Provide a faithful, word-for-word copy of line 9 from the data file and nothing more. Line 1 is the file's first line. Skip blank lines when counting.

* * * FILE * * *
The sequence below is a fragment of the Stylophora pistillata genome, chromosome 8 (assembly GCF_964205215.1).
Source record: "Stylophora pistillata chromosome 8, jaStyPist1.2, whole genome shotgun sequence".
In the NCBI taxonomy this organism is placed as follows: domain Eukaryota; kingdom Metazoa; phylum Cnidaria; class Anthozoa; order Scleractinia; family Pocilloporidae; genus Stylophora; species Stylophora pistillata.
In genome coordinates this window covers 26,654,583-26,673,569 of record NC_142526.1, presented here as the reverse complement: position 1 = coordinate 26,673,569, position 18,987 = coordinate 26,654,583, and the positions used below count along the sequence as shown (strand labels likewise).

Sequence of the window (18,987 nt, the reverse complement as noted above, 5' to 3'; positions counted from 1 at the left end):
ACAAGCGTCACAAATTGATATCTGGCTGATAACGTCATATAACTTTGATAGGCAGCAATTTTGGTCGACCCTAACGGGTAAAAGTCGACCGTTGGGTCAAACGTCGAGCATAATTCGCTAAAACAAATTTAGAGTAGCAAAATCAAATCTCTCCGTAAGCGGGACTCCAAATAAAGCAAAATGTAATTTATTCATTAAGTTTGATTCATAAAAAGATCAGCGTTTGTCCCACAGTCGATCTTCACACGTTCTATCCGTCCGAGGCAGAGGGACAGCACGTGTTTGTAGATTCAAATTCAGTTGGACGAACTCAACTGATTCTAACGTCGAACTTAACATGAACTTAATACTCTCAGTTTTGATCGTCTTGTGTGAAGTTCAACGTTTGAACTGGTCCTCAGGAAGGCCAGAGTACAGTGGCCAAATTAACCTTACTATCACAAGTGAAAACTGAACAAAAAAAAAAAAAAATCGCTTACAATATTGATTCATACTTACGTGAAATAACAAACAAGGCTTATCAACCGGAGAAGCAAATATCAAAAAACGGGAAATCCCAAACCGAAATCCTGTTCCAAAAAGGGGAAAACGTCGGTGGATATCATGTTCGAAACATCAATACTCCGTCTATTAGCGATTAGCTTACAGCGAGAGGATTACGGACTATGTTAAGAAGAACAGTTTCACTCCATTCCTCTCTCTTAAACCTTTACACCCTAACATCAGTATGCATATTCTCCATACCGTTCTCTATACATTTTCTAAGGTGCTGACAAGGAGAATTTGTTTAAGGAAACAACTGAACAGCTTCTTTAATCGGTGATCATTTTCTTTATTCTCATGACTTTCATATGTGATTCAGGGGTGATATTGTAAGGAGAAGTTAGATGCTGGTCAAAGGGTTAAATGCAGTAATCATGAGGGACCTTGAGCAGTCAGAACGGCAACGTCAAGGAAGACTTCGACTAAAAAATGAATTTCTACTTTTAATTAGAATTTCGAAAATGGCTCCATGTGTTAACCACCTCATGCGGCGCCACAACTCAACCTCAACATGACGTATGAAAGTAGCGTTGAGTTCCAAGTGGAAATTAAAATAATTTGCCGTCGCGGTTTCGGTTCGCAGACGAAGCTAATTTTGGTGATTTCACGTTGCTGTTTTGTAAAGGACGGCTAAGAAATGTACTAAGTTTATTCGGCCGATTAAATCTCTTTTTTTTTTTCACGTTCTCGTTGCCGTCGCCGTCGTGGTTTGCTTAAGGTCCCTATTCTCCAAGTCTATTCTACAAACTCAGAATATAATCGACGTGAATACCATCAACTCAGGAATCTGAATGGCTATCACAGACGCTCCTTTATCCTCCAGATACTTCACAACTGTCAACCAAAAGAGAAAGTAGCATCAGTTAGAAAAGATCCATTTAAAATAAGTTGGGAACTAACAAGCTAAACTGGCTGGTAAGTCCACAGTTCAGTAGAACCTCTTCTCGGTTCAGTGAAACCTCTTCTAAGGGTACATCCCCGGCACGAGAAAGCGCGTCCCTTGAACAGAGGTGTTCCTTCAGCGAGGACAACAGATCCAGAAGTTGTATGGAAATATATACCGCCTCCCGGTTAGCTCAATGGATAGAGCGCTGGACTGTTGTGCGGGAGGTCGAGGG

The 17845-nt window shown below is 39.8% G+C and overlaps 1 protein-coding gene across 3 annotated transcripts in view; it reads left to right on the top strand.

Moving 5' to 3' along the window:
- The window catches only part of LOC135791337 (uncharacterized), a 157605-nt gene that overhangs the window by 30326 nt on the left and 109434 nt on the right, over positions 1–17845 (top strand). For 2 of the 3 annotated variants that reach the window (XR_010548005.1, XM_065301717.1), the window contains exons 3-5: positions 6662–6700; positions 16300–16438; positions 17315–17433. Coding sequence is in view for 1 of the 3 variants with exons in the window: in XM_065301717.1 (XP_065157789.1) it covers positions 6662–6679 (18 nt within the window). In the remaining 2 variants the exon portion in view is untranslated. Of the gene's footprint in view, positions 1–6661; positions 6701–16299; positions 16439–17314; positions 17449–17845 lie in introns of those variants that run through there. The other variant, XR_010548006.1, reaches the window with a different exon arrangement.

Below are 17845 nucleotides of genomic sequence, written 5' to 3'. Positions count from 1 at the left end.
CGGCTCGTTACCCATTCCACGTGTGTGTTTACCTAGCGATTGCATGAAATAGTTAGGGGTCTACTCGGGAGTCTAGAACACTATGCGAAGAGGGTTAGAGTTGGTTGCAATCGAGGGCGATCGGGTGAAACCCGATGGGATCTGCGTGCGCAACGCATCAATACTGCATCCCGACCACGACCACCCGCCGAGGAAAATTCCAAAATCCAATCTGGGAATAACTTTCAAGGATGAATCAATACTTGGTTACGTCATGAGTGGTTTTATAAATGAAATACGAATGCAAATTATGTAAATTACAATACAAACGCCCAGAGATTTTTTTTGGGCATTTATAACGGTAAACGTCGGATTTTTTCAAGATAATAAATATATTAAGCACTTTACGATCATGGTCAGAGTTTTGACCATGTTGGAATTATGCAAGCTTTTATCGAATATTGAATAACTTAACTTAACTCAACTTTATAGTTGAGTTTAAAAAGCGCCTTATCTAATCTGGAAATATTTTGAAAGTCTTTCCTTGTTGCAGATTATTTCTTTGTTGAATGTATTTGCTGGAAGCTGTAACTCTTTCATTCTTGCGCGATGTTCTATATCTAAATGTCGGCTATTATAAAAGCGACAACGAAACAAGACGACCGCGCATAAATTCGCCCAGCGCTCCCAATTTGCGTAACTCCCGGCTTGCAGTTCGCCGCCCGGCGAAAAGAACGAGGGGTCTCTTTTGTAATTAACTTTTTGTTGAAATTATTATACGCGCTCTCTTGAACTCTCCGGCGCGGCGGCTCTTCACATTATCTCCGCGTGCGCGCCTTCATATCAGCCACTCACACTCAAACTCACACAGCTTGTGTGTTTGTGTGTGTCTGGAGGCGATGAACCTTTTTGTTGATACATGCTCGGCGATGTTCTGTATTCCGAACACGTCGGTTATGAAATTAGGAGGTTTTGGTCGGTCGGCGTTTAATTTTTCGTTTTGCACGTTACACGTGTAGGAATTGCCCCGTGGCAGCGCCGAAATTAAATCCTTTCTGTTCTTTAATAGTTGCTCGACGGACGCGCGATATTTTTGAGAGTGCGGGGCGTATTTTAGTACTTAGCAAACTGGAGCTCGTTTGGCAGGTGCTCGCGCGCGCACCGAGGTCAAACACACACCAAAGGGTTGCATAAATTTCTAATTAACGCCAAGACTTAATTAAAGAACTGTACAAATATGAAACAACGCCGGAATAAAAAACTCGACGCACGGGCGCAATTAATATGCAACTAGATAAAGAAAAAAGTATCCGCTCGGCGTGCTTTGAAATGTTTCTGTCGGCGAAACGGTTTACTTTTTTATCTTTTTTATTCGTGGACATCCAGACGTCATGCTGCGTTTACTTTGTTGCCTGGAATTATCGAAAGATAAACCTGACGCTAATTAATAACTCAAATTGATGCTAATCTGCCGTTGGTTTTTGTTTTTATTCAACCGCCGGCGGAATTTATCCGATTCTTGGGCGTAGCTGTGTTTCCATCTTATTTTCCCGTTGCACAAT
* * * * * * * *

- The window catches only part of LOC135791337 (uncharacterized), a 157605-nt gene that overhangs the window by 30326 nt on the left and 109434 nt on the right, over positions 1–17845 (top strand). For 2 of the 3 annotated variants that reach the window (XR_010548005.1, XM_065301717.1), the window contains exons 3-5: positions 6662–6700; positions 16300–16438; positions 17315–17433. Coding sequence is in view for 1 of the 3 variants with exons in the window: in XM_065301717.1 (XP_065157789.1) it covers positions 6662–6679 (18 nt within the window). In the remaining 2 variants the exon portion in view is untranslated. Of the gene's footprint in view, positions 1–6661; positions 6701–16299; positions 16439–17314; positions 17449–17845 lie in introns of those variants that run through there. The other variant, XR_010548006.1, reaches the window with a different exon arrangement.